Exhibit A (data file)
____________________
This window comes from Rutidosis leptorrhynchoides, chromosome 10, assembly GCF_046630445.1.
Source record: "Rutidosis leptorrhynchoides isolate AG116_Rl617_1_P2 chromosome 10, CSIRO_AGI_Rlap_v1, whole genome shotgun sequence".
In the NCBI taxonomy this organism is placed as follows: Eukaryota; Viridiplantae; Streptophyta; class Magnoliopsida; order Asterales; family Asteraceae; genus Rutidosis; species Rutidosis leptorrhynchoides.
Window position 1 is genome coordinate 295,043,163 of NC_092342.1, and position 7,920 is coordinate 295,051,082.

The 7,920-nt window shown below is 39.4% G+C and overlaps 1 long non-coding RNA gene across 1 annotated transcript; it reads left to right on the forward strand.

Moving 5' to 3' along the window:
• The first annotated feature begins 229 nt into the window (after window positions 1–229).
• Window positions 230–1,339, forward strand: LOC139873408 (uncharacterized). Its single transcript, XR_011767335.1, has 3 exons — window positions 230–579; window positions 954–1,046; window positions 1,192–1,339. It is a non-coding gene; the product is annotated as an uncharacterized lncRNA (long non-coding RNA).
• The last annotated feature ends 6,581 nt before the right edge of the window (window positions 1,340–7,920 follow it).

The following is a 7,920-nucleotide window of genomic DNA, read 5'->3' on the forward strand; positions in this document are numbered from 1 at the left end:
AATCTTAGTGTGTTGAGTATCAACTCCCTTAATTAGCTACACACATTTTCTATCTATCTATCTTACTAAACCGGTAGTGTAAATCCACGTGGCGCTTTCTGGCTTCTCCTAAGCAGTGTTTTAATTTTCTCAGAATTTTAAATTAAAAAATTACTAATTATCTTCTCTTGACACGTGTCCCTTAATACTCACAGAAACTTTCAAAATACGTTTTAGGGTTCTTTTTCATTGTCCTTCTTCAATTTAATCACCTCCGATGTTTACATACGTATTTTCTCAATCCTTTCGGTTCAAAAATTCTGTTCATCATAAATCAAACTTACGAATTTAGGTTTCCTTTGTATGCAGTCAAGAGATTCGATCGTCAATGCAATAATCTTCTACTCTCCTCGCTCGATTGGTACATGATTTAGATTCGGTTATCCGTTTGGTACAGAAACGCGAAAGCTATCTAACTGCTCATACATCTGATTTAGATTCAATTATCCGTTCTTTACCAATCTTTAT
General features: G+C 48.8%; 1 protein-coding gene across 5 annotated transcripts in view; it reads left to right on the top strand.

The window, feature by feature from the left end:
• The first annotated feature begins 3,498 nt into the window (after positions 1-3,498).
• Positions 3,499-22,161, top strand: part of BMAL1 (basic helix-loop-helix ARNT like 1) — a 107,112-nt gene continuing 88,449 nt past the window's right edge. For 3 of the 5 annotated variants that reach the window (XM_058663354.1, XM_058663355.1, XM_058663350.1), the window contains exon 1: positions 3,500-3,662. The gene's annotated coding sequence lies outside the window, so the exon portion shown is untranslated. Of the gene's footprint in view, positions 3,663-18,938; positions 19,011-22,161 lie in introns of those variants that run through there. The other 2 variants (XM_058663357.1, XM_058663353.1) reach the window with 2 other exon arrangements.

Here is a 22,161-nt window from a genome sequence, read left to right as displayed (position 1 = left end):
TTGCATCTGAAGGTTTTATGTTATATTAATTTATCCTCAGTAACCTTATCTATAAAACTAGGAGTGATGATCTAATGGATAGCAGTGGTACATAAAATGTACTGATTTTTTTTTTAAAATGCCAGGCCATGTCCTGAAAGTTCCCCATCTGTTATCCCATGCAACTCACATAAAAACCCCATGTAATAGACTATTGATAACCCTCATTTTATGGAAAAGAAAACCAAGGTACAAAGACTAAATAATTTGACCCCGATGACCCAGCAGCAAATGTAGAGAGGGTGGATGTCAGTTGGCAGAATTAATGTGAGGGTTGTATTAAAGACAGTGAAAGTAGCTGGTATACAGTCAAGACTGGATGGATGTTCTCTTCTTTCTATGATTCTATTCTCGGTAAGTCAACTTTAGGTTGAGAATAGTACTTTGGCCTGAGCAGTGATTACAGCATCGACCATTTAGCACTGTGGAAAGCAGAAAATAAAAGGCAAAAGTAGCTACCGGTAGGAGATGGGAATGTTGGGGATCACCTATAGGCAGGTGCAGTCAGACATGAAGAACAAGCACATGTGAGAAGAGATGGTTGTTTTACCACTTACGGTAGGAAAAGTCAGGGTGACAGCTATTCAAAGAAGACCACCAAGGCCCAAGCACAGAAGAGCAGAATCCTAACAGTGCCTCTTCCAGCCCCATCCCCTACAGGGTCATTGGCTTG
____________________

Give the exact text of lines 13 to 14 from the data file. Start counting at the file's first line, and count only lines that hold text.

The window, feature by feature from the left end:
• The first annotated feature begins 3,498 nt into the window (after positions 1-3,498).